Data analysis

Regions of interest (ROIs) were drawn over the entire heart and upper mediastinum in the planar images. The H/M ratio and global WR of 123I-BMIPP were calculated based on the ROIs as follows:

H/M = mean pixel count of cardiac ROI/mean pixel count of mediastinal ROI; WR (%) = [(mean early cardiac pixel count – mean delayed cardiac pixel count)/mean early cardiac pixel count] × 100.

Background and time decay were not corrected to calculate the WR.

After a SPECT image was acquired and reconstructed, the left ventricular (LV) myocardium was divided into 17 segments as recommended [12] and then segment defects were scored as 0 (normal), 1 (slightly reduced), 2 (mildly reduced), 3 (severely reduced) and 4 (absent). The total defect score (TDS) was defined as the sum of the segment defect scores for each participant.

Ventricular edges and LV ejection fraction (LVEF), LV end-diastolic volume (LVEDV) and LV end-systolic volume (LVESV) were evaluated using quantitative gated SPECT (QGS) software (Cedars-Sinai Medical Center, Los Angeles, CA). The algorithm for determining edges and calculating volume has been described previously [13].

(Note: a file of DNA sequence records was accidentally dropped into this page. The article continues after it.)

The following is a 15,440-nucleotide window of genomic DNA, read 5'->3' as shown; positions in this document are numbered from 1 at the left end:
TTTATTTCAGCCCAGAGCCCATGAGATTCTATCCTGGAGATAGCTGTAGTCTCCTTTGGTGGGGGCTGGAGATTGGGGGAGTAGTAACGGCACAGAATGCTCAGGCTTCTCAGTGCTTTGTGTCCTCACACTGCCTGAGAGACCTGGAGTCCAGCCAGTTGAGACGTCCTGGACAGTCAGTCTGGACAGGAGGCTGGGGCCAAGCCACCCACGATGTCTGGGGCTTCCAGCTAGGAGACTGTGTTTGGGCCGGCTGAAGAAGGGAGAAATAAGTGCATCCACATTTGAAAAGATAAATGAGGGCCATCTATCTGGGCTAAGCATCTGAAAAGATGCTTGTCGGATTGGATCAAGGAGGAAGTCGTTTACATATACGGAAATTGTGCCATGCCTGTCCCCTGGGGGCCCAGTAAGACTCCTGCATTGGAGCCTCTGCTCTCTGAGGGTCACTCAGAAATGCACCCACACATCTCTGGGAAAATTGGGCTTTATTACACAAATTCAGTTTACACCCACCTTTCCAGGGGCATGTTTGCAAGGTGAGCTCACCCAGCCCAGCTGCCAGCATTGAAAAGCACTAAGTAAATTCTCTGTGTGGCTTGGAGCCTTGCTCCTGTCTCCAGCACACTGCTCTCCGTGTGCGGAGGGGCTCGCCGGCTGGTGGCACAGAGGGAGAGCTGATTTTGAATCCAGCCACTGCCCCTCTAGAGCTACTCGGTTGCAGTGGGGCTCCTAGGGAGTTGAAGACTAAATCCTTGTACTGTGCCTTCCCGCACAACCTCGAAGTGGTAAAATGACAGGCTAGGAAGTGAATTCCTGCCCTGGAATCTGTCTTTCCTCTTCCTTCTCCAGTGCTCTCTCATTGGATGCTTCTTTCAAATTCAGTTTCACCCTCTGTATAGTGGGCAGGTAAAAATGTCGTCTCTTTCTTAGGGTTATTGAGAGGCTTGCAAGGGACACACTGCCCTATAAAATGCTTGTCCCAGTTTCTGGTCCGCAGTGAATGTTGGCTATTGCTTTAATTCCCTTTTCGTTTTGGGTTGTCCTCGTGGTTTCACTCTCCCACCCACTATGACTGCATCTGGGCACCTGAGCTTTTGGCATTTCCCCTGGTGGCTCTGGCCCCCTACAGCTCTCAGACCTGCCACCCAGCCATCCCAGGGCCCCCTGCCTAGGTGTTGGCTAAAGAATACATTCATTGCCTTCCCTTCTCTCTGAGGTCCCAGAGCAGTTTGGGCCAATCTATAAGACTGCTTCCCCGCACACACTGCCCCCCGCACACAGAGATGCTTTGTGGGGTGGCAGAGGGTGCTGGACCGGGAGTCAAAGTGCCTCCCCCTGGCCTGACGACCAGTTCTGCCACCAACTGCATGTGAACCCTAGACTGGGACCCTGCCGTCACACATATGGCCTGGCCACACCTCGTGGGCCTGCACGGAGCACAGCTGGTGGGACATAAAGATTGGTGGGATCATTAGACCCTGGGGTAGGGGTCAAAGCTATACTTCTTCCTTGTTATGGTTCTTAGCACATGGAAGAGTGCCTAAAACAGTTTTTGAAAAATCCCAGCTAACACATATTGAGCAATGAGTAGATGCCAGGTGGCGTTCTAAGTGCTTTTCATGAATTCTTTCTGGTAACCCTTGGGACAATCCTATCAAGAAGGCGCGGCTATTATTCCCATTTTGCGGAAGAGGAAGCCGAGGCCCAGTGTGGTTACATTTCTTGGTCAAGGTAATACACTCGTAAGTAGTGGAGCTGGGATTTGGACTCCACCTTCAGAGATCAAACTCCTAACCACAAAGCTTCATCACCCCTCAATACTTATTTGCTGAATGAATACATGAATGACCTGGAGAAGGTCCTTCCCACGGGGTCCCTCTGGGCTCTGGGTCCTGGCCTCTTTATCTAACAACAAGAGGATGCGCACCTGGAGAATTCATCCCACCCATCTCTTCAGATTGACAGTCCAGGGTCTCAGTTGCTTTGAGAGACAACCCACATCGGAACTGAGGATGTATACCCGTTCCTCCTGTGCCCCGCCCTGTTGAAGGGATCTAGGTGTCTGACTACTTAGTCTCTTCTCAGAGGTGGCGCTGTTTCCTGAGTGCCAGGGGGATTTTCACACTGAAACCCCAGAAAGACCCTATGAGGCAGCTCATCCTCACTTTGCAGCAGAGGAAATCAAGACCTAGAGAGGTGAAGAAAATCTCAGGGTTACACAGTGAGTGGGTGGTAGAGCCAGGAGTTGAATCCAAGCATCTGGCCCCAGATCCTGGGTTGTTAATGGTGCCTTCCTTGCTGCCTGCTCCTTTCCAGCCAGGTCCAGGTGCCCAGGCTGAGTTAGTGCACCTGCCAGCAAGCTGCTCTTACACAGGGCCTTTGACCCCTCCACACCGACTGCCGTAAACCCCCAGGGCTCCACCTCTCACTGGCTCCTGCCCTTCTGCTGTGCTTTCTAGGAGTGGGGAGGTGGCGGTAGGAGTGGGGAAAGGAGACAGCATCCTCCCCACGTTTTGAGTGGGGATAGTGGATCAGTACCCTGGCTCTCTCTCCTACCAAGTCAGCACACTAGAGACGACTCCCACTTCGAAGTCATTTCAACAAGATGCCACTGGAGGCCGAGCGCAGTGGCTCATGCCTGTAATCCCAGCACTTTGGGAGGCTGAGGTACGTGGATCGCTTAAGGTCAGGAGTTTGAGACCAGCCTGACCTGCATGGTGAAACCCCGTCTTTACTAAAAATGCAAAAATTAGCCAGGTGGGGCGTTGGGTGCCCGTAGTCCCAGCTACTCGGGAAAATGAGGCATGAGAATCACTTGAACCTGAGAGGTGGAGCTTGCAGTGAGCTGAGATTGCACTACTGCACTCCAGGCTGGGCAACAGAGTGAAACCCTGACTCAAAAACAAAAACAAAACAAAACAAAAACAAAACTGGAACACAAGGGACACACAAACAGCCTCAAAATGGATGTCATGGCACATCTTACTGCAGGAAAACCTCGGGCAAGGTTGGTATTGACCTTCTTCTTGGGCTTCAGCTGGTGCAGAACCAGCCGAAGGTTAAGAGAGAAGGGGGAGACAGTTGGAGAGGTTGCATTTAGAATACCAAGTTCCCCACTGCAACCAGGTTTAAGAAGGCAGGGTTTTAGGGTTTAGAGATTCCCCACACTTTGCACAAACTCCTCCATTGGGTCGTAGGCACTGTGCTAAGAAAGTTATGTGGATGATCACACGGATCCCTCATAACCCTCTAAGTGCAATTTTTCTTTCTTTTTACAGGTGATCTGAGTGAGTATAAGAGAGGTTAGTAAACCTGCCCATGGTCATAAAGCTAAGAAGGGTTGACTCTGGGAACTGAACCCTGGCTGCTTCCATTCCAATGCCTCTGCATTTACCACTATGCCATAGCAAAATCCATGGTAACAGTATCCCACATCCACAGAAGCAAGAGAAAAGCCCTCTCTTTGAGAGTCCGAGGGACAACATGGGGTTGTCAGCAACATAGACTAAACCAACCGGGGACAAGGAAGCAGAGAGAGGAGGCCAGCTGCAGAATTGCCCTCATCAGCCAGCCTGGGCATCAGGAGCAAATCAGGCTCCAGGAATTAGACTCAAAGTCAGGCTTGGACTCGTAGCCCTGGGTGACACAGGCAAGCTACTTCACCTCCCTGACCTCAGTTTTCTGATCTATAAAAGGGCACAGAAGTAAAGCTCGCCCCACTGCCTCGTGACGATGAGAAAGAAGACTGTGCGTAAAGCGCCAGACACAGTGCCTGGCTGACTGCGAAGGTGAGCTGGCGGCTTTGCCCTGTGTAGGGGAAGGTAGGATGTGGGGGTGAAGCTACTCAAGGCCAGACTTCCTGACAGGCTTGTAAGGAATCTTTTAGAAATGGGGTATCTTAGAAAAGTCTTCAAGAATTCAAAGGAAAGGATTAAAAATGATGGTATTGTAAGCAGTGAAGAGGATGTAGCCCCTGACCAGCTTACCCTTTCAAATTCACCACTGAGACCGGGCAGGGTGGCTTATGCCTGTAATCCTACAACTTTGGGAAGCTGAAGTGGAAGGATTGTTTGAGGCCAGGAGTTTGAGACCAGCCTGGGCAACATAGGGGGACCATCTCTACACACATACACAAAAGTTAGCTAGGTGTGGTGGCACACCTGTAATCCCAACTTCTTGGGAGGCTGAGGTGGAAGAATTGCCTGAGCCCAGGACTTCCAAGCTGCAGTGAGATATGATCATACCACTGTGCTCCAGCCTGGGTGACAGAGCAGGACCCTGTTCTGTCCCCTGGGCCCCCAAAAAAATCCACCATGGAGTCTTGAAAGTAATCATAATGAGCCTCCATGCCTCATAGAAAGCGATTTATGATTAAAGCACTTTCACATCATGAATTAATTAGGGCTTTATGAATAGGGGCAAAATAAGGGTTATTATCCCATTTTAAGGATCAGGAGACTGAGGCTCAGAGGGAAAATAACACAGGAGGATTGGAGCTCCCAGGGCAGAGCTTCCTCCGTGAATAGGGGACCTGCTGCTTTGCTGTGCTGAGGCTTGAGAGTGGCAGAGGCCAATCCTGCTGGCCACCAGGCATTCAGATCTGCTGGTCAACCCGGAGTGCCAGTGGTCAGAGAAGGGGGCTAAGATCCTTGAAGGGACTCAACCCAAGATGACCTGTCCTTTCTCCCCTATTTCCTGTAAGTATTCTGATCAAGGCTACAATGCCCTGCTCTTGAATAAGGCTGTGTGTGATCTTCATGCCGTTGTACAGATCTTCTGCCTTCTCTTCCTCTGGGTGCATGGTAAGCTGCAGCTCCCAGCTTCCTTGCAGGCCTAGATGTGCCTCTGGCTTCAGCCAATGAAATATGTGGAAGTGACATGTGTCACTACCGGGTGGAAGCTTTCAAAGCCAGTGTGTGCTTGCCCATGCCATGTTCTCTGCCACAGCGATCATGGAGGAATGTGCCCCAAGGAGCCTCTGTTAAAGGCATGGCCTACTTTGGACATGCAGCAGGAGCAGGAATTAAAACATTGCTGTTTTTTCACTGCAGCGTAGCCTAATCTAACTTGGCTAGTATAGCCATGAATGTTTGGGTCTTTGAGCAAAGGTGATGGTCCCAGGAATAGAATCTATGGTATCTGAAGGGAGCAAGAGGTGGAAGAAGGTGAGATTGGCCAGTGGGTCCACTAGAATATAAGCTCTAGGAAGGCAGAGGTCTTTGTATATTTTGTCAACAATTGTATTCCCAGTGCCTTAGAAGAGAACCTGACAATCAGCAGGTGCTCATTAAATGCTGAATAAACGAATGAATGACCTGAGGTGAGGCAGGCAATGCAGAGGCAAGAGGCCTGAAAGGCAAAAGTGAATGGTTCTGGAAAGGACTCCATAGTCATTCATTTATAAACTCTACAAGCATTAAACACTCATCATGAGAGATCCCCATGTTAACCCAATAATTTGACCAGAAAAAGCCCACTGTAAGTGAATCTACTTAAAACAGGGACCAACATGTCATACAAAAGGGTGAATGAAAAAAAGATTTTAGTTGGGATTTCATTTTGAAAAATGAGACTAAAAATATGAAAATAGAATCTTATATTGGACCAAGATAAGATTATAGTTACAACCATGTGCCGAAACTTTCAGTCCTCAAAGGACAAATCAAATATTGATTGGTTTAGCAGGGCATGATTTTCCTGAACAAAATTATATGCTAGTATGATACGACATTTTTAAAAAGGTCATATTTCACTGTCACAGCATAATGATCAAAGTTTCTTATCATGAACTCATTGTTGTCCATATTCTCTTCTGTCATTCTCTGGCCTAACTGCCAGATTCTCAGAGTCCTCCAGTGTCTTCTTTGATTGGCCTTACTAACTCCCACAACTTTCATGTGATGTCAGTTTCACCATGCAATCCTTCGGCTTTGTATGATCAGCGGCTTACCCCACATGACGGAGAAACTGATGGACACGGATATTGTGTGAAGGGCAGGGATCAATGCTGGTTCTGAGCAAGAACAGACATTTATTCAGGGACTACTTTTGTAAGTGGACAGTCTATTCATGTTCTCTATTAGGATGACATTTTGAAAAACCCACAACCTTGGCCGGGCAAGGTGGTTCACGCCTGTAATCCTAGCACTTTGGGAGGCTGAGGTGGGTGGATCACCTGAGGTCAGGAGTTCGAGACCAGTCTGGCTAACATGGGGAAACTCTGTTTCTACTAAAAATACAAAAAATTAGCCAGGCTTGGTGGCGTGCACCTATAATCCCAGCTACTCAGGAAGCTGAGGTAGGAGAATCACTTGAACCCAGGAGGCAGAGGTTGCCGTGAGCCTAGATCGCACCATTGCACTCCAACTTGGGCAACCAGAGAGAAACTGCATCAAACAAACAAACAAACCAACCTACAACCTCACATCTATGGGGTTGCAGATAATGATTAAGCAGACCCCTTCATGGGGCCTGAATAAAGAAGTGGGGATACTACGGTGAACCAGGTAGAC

The study protocol consisting of blood tests, echocardiography, an exercise stress test, cardiac catheterization, and a BMIPP radionuclide study proceeded in accordance with the ethical principles established in the Declaration of Helsinki. The Human Investigation Committee of St. Marianna University School of Medicine approved the study protocol. The nature and purpose of the study and involved risks were fully explained to all participants who then provided written informed consent to participate in all procedures associated with the study before enrolment.

Statistical analysis

Results are expressed as means ± SD. The significance of differences between the patients with AP and the controls was analysed using an unpaired t test. Differences before and after PCI were analysed and the parameters of early and delayed data in the same individual were compared using a paired t test. A p value of < 0.05 was considered statistically significant.


Baseline characteristics

Table I shows the clinical characteristics of the patients and controls. Age did not significantly differ between the two groups (p > 0.2). The QGS data uncovered no significant differences in LVEF between patients before PCI and the controls (64.0 ±13.7% vs. 70.4 ±10.5%, p > 0.2). The plasma BNP concentration significantly differed between patients with AP before PCI and the controls (55.1 ±21.0 pg/ml vs. 26.5 ±15.4 pg/ml, p = 0.0018). All patients were medicated with 100 mg of aspirin per day. Seven of the patients and 3 controls were prescribed with statins to reduce serum cholesterol concentrations.